Play with weight!

“The fingers become like pillars or rather arches under the dome of the hand, a dome that in principle can bear the full weight of our body. I compare the arm, from shoulder to fingertip, with a hanging bridge, one end of which is fixed on the shoulder and the other to the five fingers on the keyboard. The bridge is flexible and resilient whereas it’s supports are strong and firm.”                   Henrich Neuhaus 

Great pianists keep their bodies in a relaxed state.  Even loud sounds is not produced by muscular force.  Rather, it comes from a loose dropping motion of the arms into the keys with the minimal tension needed for control.  The sound can thus freely project, and the tone is rich and colorful.  Moreover, the arms, wrists, hands and fingers do not tire from long hours at the piano.  Instead, they become stronger and better conditioned to respond to the pianist’s emotions.  Expressive playing requires that the body be receptive to the emotions the music asks for.  Well-trained pianists allow their arms freedom fo movement, and maintain that state during playing.  They experience the weightiness of their arms and acquire a technique of controlled relaxation.  As a principle, the greater the height from which the note is played, the less pressure or effort is needed; conversely, the less the height the more pressure / energy is required to produce a strong tone.

Dropping into a key is only the first half of the motion used to play a note; the second half is lifting out of it.  At first it seems to be at odds with the notation of playing with weight.  Playing a phrase, while allowing your weight to sink into the keys, actuality maintains a continuos flow of weight: the weight moves out of one finger and into another, simultaneously.  This is the so-called “weight transfer”.  Playing with weight, in this fashion, produces perfect legato playing, so that a long line of music flows evenly.  Varying the weight will achieve dynamic contrasts.  No matter how loud or soft you are playing, maintain the feeling that your arms are dropping into the keys, that your body is relaxed as much as possible, and that only the minimum amount of tension necessary for control is employed.  

A pianist who doesn’t make full use of weight produces a thin tone, most apparent in the higher notes.  The upper keys of the piano require more weight to bring out their full sound.  Their string lengths are shorter and they create fewer overtones in the range of audibility. 

Some exercises that help get across the concept of playing with weight are the following: 

Exercise for the weight transfer with the side of the hand. 

Drop the arm freely into the keyboard (from a small, moderate, great height) and play with the hands in a vertical position with close (fist) and open hand. Drop the arm and subsequently check if the entire arm weight lies freely in the keyboard by moving your forearm with your free hand outwards.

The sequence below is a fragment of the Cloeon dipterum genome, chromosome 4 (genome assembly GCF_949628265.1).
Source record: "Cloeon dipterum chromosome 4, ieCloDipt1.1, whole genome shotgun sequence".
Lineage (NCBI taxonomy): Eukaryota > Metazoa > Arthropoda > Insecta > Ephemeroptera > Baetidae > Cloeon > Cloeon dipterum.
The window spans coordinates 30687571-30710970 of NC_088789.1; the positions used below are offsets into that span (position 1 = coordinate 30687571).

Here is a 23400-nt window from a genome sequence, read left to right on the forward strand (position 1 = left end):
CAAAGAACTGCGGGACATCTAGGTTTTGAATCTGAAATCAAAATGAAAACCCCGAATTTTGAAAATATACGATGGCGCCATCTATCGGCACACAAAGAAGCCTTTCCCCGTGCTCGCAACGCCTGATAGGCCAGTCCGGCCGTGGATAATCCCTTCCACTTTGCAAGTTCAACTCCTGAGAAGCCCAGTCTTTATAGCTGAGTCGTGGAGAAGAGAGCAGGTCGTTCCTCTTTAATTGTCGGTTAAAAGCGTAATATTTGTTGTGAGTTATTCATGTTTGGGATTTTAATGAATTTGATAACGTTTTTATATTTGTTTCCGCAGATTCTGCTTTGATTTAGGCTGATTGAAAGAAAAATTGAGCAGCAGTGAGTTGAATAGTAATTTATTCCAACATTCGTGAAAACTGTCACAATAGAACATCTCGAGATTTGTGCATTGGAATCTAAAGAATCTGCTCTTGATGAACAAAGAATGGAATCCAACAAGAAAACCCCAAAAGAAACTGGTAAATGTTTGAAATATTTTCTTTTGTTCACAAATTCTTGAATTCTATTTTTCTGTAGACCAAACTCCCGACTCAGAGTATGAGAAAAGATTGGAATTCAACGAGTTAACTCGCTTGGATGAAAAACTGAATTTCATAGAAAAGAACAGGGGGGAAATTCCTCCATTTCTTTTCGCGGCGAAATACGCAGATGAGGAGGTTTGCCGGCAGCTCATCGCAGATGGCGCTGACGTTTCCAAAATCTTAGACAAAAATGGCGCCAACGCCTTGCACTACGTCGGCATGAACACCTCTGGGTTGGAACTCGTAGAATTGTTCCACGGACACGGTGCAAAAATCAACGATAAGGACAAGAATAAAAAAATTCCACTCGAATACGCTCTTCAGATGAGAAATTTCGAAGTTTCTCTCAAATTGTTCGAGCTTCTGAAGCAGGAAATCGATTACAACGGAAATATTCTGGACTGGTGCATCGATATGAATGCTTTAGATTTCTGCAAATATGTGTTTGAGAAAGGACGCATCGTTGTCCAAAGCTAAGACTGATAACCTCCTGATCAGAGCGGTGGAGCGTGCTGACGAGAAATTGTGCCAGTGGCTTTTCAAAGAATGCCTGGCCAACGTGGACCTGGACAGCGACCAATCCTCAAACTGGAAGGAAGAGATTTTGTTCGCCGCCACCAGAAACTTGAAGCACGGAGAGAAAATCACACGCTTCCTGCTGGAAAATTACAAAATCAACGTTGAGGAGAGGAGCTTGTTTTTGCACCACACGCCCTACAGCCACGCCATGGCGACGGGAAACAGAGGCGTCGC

Exercise for the weight transfer with the finger. 

The three finger joints need to be stabilized while keeping simultaneously a free wrist and a hanging arm.  The correct implementation of the arm weight involves relying on stable fingers and forming a stable suspension bridge.  On one side one lean on the fingers and on the other side one relays on the shoulder joint.  In order to control that the arm is hanging freely push it outwards and let it swing back to the body. 

Exercise for the firmness and sensibility of the fingers. 

Put the forearm in the keyboard and lean on it, press a black key with the index, 3,4,5 finger while supporting the thumb on the last phalanx of the other fingers.  Subsequently, the other way around, support the last phalanx of the thumb with the other fingers.  Play with a free falling arm and firm fingers four times for each finger, subsequently without supporting fingers.  Increase the difficulty by adding crescendo and diminuendo.  Practice with each finger. 

Exercise for the “suspension bridge”. 

The whole arm weight is initially in the keyboard and the fingertips are in the stable position of the preceding exercise.  Pull subsequently the hanging arm off from the keyboard towards the body and play with each finger and repeating four times. 

Exercise for the stabilization of the thumb and of the fifth finger. 

In the thumb exercise the forearm lies in the keyboard and thus provides greater stability of the hand and leads to unity of hand, fingers and arm. Similarly, in the exercise for the 5th finger the thumb seeks support to the side of the keyboard.  In order to improve the movement of the thumb put hand sideways on the keyboard and strike a black key using a rotating motion.  In order to train the 5th finger support the hand on the side (bar) of the keyboard and stike a black note with a rotating movement of the hand, stabilizing the 5th finger with thumb support, practicing crescendo and diminuendo.

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